Bangsamoro Transition Commission staff among fatalities in IED blast

Bangsamoro Transition Commission staff among fatalities in IED blast
Soldiers of the 6th Infantry Division inspect vehicles entering Cotabato City. Military presence at the checkpoints has been increased after an IED blast at a mall in Cotabato City on Monday.
John Unson

COTABATO CITY, Philippines — One of the two people killed in an IED blast in Cotabato City on Monday was an employee of a commission that authored the law meant to end decades of secessionist strife in the country's restive south.

The bombing near the entrance of the Southseas Mall along Don Rufino Alonzo Avenue left 37 others wounded, five of them minors.

Jonathan Tasic Torribiano, a driver of Melanio Ulama of the Bangsamoro Transition Commission, and Mariam Ulama Cali died from shrapnel wounds from the blast.

Ulama is a timuay (chieftain) in central Mindanao's indigenous Teduray people, which is involved in the peace process between the government and the Moro Islamic Liberation.

In an informal press briefing after the bombing, Mayor Cynthia Guiani-Sayadi urged authorities to identify the culprits and prosecute them to the fullest extent of law.  

Guiani-Sayadi described as “an act of terror and an affront to humanity” the bomb attack, the city’s worst since she became mayor in 2016.

RELATED: IED blast in Cotabato City kills 2, injures 20

Commissioners in the MILF-led BTC were saddened by the demise of Torribiano, whom they said was a friendly and courteous employee of the commission.

The BTC, comprised of representatives from the Moro Islamic Liberation Front and from the government, crafted the draft of Republic Act 11054, also known as the Bangsamoro Organic Law.

The measure was premised on two compacts between Malacañang and the MILF — the 2013 Framework Agreement on Bangsamoro and the 2014 Comprehensive Agreement on Bangsamoro.

The office of the BTC is less than 200 meters away from the premises of the Southseas Mall, where the improvised explosive device packed with nails went off.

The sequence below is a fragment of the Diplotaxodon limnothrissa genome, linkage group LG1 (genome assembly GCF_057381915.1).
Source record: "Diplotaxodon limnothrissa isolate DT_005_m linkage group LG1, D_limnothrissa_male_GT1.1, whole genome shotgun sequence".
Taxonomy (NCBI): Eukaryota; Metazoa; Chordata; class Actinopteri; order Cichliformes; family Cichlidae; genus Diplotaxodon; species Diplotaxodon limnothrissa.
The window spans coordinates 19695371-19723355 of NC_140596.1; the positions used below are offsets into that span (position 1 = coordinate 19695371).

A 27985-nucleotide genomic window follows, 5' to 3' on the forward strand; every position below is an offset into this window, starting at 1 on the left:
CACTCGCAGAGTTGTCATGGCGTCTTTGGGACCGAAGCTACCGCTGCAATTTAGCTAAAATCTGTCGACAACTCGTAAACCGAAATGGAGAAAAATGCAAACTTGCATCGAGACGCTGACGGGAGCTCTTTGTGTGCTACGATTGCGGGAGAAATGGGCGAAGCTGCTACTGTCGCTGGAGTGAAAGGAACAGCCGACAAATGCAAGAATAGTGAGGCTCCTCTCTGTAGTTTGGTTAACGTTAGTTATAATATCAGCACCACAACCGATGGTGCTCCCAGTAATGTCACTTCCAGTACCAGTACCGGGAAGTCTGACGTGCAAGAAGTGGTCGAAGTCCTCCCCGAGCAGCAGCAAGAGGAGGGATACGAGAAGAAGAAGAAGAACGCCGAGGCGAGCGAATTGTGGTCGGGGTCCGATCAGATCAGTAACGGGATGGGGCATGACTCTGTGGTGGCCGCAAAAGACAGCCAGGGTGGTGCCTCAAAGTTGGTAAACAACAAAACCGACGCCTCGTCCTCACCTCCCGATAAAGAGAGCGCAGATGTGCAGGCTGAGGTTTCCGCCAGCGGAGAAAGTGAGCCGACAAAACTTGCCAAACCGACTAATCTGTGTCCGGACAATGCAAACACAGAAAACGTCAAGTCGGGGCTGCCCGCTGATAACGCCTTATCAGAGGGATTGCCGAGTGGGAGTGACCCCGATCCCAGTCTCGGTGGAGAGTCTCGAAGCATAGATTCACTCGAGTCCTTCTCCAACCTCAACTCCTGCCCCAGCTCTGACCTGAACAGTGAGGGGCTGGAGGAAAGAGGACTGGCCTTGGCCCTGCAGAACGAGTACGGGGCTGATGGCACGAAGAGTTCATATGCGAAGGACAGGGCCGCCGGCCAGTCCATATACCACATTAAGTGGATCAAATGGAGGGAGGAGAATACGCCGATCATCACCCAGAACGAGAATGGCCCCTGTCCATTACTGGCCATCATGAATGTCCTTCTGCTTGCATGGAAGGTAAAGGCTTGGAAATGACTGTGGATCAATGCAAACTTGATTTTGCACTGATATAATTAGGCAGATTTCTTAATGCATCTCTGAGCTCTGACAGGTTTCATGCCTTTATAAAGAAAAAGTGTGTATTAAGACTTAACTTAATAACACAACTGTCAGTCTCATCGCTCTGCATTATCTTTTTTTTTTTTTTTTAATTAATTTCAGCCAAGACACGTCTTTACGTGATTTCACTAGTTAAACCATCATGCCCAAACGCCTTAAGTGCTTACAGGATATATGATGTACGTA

Superintendent Rolly Octavio, director of the Cotabato City police, said Tuesday that investigators are still trying to determine who are responsible for the IED attack.

The Army-led Joint Task Force Kutawato and intelligence units of the 6th Infantry Division are now helping investigate the incident, he said.

Gov. Mujiv Hataman of the Autonomous Region in Muslim Mindanao said Tuesday he has requested Chief Superintendent Graciano Mijares of the Police Regional Office-ARMM to help in the investigation.

The 32-hectare capitol of ARMM is located in Cotabato City, less than two kilometers northeast of the People’s Palace where Guiani-Sayadi holds office.

"The bombing was an act of terror, nothing more nothing less. We in the regional government wish that the wheel of justice roll over its perpetrators sooner than expected," said Hataman, chairman of the ARMM regional peace and order council.

"Let us refrain from speculating on the incident and avoid doing reckless commentaries and expression of unbelievable opinions about it on Facebook. Let us give authorities enough time to finish their investigation on the incident," Hataman said.

RELATED: Group cautions vs shortcuts in probe of Cotabato City mall bombing

The BOL, if ratified via the January 21 plebiscite in its proposed core territory, shall pave the way for ARMM’s replacement with an MILF-led Bangsamoro Autonomous Region in Muslim Mindanao.

The Commission on Elections will administer the plebiscite in all of ARMM’s five provinces — Maguindanao, Lanao del Sur, Basilan, Sulu and Tawi-Tawi —and in parts of Lanao del Norte and North Cotabato and in the cities Cotabato and Isabela in Basilan.

In a statement released Friday night, Al Haj Murad Ebrahim, MILF chairman, called the bombing "atrocious and inhuman" and called on "concerned authorities to sincerely and thoroughly investigate on this evil act."

Major Gen. Cirilito Sobejana of the Army’s 6th Infantry Division said Tuesday that more soldiers have been sent to man checkpoints in Maguindanao’s adjoining Sultan Kudarat and Datu Odin Sinsuat towns, which lead into the city.




  • Latest
  • Trending
Are you sure you want to log out?

Philstar.com is one of the most vibrant, opinionated, discerning communities of readers on cyberspace. With your meaningful insights, help shape the stories that can shape the country. Sign up now!

or sign in with